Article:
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A park in Cheonan, South Korea. An escape from the large buildings in the background.

 

During these times, in these places, I was able to live in the experience of now. Appreciate that every moment is now without that meaning pressure, an impending deadline. Now simply is, and always will, be.

Slow down, you move too fast

I took the bus for the first time since coming back to Portland. It made the city feel more like home again. I like the idea of sitting down, staring out the window, and letting someone else deal with the traffic. Yes, it takes more time than driving, but in some ways that’s good. The bus has helped me feel less rushed about things. If I miss one, I need to wait for the next. If it’s late, I wait until it arrives. I have no control over its exact timing. I can plan a schedule, even look up real-time arrivals using TriMet’s website or texting center. But overall, the timing of the bus and when it takes me where I need to go is out of my hands. It’s a freeing sensation that I welcome in my usual tendencies to stress about stuff. Taking the bus is one small step towards learning what I can and can’t control, and my responses to such situations.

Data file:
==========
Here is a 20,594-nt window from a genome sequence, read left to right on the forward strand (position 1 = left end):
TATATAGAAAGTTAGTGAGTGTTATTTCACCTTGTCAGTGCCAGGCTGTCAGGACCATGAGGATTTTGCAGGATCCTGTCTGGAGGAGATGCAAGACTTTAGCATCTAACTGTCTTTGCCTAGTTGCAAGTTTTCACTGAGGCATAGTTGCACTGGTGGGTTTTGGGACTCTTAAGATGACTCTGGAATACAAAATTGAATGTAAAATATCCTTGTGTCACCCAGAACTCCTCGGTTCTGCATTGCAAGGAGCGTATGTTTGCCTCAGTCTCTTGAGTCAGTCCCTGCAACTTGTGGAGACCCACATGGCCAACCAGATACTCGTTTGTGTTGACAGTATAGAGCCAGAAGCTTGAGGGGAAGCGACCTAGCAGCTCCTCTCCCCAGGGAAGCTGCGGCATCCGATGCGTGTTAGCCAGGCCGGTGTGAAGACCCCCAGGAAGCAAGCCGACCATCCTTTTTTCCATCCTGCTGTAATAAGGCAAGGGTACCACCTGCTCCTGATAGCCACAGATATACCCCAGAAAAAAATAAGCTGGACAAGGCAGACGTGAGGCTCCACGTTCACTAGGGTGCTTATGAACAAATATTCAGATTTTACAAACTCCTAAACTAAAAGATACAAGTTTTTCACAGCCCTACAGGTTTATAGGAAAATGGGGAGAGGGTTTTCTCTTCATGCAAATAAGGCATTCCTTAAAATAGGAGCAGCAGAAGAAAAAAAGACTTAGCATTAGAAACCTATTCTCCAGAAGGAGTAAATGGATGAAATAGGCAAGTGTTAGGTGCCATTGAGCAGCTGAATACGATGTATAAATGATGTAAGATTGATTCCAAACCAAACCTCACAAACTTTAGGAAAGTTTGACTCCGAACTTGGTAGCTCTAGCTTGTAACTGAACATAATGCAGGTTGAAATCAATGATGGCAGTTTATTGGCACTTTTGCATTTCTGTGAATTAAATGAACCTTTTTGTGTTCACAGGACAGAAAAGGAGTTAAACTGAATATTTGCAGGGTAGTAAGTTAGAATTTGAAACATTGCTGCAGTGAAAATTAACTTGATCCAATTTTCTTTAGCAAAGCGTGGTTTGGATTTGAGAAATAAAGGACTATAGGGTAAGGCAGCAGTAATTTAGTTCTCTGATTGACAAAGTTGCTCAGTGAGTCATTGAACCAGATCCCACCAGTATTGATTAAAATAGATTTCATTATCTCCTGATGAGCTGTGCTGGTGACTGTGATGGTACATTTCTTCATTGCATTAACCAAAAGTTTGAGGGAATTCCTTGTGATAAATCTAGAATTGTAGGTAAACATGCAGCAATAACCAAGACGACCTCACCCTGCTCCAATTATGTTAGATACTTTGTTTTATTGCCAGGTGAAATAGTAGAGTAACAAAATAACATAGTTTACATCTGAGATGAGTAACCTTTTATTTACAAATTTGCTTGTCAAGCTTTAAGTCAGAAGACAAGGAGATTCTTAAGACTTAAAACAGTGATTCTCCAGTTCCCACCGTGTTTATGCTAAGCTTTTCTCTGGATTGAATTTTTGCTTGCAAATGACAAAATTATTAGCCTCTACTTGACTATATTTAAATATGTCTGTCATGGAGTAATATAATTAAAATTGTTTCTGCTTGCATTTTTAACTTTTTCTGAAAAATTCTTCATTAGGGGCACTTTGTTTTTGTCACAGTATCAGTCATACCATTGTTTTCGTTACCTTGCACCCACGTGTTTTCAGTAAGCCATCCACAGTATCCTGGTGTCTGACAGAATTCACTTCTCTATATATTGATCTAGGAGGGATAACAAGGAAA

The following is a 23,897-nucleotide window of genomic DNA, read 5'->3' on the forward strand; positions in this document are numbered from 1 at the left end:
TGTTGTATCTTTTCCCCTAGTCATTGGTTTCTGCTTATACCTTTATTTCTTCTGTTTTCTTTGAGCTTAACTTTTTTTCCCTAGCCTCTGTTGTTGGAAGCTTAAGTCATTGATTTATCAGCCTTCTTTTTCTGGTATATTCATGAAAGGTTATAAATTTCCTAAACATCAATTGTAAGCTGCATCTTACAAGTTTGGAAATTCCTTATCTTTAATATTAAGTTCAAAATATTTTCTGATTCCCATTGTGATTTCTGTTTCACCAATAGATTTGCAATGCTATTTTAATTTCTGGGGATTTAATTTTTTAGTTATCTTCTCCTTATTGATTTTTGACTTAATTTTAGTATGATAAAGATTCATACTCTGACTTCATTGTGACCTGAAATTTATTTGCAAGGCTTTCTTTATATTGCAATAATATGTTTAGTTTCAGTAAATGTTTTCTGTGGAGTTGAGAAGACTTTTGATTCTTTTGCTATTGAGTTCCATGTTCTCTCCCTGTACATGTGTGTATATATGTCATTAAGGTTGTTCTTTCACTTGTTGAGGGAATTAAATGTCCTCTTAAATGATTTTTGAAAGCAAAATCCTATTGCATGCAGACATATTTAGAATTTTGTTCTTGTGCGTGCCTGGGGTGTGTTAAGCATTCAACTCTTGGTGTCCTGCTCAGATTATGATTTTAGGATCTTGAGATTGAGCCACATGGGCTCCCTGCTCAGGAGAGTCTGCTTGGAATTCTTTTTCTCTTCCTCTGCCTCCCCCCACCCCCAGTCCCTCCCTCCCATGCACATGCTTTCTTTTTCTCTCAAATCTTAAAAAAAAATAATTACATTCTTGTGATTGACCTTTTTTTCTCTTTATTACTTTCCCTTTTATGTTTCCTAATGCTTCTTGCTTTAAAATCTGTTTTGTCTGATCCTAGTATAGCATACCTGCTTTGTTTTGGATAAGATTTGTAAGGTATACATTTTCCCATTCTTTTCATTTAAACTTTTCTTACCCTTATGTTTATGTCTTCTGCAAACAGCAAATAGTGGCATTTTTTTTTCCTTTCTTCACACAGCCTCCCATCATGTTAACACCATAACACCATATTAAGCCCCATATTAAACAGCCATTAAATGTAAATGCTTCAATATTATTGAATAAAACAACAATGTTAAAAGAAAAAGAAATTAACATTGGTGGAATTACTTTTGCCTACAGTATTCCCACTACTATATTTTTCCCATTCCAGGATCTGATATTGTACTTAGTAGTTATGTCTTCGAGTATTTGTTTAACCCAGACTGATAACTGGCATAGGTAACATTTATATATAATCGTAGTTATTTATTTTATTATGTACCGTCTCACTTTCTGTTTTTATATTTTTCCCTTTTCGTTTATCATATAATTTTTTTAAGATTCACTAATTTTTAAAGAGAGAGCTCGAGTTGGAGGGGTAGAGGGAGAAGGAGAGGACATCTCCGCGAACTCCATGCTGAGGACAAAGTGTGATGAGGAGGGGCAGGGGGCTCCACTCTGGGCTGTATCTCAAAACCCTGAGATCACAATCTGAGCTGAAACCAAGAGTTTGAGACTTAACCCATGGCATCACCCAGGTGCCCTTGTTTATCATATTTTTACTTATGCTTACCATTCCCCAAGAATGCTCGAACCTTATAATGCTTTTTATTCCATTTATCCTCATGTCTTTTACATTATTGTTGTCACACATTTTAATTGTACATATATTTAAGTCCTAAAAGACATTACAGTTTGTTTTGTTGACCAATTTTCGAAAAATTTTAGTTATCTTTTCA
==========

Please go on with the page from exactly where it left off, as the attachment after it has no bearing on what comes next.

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At a nifty bus station in New Zealand. I think Wellington.